MOOCs and the Myths of Dropout Rates and Certification

With MOOCs, we have a very different entity in our midst. MOOCs are a very different kind of educational package, and they need different metrics -- metrics that we do not yet know how to construct.
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When the second iteration of my free mathematics MOOC starts this weekend, I anticipate at least 30,000 students will sign up. Not as many as the 65,000 I got last year, when it had novelty value -- and a lot less competition! -- but still a substantial number.

By the end of week three, that number will likely have dropped to 10,000 (it was 20,000 last time round), and by the end of the course a "mere" 5,000 (10,000 before), with maybe as few as 500 taking the optional final exam in order to earn a certificate with distinction (1,200 in 2012).

This seems to fit the attrition pattern that commentators have most typically described as "worrying" or "a problem," hinting that therein lies a seed of the MOOC's eventual demise. But is an 85 percent attrition rate really a problem? In fact, is it significantly different from traditional higher education?

For comparison, the equivalent figure for my own university, Stanford, is 95 percent. That's right, 95 percent; a higher attrition rate than my online course. That's not Stanford's published "graduation rate," of course. Of students admitted, 79 percent graduate in four years and 96 percent within six. But that's comparing apples with oranges. Anyone who decides to take a MOOC simply logs onto the website and signs up, thereby becoming one of the statistics. So a fair comparison would be to take the number of students who apply to Stanford. That figure is around 35,000, by chance about the number of students I expect will sign on for my course. So considerably more students who sign up for my free online course will graduate than will occur with students who "sign up" (i.e., apply) to Stanford, which graduates about 1,700 students a year.

The (only) point I am trying to make with this comparison (which has numerical significance, but says nothing about quality of education or utility), is that applying the traditional metrics of higher education to MOOCs is entirely misleading. MOOCs are a very different kind of educational package, and they need different metrics -- metrics that we do not yet know how to construct.

Once thing that we have learned from the research done on the first twelve months of MOOCs is that, besides their students being typically much older than the traditional college population (median ages seem to be in the mid-thirties, but the spread is large), people sign up for a MOOC for very different reasons.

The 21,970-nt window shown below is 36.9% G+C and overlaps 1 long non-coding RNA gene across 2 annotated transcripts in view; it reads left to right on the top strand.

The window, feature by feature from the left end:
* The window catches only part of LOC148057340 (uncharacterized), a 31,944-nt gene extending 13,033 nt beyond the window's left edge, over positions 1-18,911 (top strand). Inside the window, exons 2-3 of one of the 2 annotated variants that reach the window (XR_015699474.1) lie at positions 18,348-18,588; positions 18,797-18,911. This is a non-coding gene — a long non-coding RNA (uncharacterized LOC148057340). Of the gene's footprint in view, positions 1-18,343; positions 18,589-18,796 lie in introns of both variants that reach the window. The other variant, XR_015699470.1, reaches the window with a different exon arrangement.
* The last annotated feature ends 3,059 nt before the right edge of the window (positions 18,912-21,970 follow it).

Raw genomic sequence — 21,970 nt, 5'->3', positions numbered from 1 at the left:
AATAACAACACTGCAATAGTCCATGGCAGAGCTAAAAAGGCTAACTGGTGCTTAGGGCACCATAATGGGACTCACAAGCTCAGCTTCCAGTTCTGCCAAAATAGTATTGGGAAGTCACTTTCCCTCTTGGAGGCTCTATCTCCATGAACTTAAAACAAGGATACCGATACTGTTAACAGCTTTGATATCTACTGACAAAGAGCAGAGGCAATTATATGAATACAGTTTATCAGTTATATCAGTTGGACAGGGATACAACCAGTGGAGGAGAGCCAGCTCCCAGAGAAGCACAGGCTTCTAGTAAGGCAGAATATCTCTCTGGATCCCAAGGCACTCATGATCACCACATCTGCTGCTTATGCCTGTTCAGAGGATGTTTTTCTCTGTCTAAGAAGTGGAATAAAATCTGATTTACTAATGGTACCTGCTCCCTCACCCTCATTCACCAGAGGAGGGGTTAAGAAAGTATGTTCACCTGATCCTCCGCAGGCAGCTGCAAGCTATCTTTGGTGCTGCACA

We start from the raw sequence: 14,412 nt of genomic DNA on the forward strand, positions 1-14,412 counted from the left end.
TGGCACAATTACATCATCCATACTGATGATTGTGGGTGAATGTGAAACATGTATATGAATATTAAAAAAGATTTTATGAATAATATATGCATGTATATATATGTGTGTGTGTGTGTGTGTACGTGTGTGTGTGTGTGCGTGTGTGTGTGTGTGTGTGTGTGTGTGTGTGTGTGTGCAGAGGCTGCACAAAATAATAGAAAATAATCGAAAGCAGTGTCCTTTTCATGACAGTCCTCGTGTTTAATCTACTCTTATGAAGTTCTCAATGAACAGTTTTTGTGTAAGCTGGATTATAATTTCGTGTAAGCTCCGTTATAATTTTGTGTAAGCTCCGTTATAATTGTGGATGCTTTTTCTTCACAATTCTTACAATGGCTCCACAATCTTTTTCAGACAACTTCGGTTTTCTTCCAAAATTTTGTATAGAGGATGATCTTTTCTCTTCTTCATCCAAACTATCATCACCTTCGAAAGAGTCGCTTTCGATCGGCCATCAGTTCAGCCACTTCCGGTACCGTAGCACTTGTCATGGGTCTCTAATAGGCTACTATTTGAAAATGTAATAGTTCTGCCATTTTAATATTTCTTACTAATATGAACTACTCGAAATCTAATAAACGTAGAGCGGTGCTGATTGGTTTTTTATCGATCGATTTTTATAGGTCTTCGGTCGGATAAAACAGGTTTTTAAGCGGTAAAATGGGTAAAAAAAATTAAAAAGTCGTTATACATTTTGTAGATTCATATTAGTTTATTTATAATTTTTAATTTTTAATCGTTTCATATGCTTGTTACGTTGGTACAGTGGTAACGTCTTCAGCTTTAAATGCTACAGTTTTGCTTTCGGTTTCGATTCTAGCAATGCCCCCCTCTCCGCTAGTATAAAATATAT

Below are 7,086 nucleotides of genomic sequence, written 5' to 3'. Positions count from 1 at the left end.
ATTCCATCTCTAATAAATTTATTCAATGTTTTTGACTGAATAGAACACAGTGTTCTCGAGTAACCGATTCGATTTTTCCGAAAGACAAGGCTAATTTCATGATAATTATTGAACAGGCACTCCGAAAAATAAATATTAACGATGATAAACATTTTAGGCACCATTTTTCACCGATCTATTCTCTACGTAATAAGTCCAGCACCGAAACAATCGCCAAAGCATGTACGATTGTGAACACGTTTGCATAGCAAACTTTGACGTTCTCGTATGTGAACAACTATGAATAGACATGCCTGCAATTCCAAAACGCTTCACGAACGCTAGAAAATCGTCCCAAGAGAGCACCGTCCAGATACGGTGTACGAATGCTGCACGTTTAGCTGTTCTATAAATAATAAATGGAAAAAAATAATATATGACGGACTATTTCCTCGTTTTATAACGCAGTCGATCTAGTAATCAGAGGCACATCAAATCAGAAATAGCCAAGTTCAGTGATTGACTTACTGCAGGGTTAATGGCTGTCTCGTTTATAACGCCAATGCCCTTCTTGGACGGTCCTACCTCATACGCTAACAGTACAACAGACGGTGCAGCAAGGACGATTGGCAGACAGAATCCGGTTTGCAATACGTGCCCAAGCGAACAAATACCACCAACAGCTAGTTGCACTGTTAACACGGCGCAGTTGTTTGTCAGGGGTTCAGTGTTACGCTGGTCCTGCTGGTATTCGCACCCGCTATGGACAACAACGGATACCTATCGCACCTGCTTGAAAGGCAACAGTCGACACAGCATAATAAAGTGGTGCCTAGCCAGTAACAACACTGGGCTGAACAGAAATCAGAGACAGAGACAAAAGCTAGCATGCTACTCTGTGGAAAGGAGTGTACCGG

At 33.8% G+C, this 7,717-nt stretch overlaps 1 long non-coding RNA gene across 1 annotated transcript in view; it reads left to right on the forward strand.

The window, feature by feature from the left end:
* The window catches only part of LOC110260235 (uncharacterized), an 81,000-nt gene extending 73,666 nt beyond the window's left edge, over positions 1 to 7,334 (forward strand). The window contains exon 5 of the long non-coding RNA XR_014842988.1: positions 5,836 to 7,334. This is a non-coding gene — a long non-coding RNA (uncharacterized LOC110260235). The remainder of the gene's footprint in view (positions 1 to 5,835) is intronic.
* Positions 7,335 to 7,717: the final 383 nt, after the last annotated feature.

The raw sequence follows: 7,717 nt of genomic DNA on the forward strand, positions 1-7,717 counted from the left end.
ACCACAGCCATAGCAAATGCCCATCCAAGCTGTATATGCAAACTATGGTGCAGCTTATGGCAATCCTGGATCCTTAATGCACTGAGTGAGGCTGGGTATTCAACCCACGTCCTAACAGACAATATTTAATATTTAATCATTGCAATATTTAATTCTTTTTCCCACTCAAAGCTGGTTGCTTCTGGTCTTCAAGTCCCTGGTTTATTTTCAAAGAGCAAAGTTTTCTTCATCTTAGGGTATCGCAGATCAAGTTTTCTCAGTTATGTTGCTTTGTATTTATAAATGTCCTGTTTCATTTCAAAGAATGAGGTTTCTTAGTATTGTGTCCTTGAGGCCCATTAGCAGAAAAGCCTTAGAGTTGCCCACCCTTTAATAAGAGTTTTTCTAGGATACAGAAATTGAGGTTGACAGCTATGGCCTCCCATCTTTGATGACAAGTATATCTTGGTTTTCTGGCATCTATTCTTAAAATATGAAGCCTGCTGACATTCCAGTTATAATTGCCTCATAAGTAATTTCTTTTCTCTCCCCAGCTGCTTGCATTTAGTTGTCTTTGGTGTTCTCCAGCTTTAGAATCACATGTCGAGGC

A great many never intend to complete the course. Rather, their goal is to sample, in order to get a general sense of a subject or topic. In other words, they come looking for education. Pure and simple.

For those students, the issue of certification never arises. And thereby goes another myth about MOOCs: that they are doomed by the lack of a reliable accreditation. (In fact, there are ways to provide reliable certification, and the different MOOC platforms either offer it already or have it in their plans to offer it in the near future. But that may not be the most significant feature of tomorrow's MOOC.)

MOOCs mean so many different things to so many different people, only time will tell which sections of society they most serve, and what they will ultimately offer. Those of us currently experimenting with their design are already able to take into account the massive amount of feedback data that any online activity yields, and as a result MOOCs are already starting to evolve. But a mere one year in, I don't think any of us could confidently predict where this will all lead.

What is becoming clear, is that evaluating MOOCs in terms of traditional higher education will prove to be about as useful -- and just as misleading -- as the early twentieth century pundits who thought of the first automobiles as "horseless carriages." (Or, for that matter, the 1980s commentators who saw the Internet as a useful research tool for academics, but nothing more.)

With MOOCs, we have a very different entity in our midst. What they become will be determined not by Coursera or Udacity or Stanford or MIT, but by the millions of people around the world who, by the way they use them, will shape their future. That's a flat, global community at work. But don't blink, or you'll miss the action.

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